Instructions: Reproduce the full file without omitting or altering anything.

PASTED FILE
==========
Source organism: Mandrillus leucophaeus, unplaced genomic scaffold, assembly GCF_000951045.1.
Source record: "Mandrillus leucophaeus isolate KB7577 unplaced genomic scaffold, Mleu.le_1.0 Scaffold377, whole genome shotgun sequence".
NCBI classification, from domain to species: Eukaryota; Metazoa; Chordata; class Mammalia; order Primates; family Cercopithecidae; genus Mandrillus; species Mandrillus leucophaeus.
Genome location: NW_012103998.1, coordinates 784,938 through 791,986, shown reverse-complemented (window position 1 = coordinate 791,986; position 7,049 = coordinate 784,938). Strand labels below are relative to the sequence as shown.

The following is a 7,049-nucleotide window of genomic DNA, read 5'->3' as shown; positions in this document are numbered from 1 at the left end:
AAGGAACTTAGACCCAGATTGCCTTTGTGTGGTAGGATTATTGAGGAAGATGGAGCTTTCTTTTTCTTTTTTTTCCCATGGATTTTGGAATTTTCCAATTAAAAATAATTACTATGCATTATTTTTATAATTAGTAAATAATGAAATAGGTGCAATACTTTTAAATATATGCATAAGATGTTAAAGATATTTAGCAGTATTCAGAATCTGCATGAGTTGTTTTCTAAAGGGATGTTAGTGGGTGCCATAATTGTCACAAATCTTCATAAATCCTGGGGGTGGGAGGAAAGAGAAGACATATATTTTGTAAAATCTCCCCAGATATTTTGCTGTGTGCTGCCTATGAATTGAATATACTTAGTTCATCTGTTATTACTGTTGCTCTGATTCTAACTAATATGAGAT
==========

Source organism: Mandrillus leucophaeus, unplaced genomic scaffold, assembly GCF_000951045.1.
Source record: "Mandrillus leucophaeus isolate KB7577 unplaced genomic scaffold, Mleu.le_1.0 Scaffold377, whole genome shotgun sequence".
NCBI classification, from domain to species: Eukaryota; Metazoa; Chordata; class Mammalia; order Primates; family Cercopithecidae; genus Mandrillus; species Mandrillus leucophaeus.
Genome location: NW_012103998.1, coordinates 784,938 through 791,986, shown reverse-complemented (window position 1 = coordinate 791,986; position 7,049 = coordinate 784,938). Strand labels below are relative to the sequence as shown.

The following is a 7,049-nucleotide window of genomic DNA, read 5'->3' as shown; positions in this document are numbered from 1 at the left end:
AAGGAACTTAGACCCAGATTGCCTTTGTGTGGTAGGATTATTGAGGAAGATGGAGCTTTCTTTTTCTTTTTTTTCCCATGGATTTTGGAATTTTCCAATTAAAAATAATTACTATGCATTATTTTTATAATTAGTAAATAATGAAATAGGTGCAATACTTTTAAATATATGCATAAGATGTTAAAGATATTTAGCAGTATTCAGAATCTGCATGAGTTGTTTTCTAAAGGGATGTTAGTGGGTGCCATAATTGTCACAAATCTTCATAAATCCTGGGGGTGGGAGGAAAGAGAAGACATATATTTTGTAAAATCTCCCCAGATATTTTGCTGTGTGCTGCCTATGAATTGAATATACTTAGTTCATCTGTTATTACTGTTGCTCTGATTCTAACTAATATGAGAT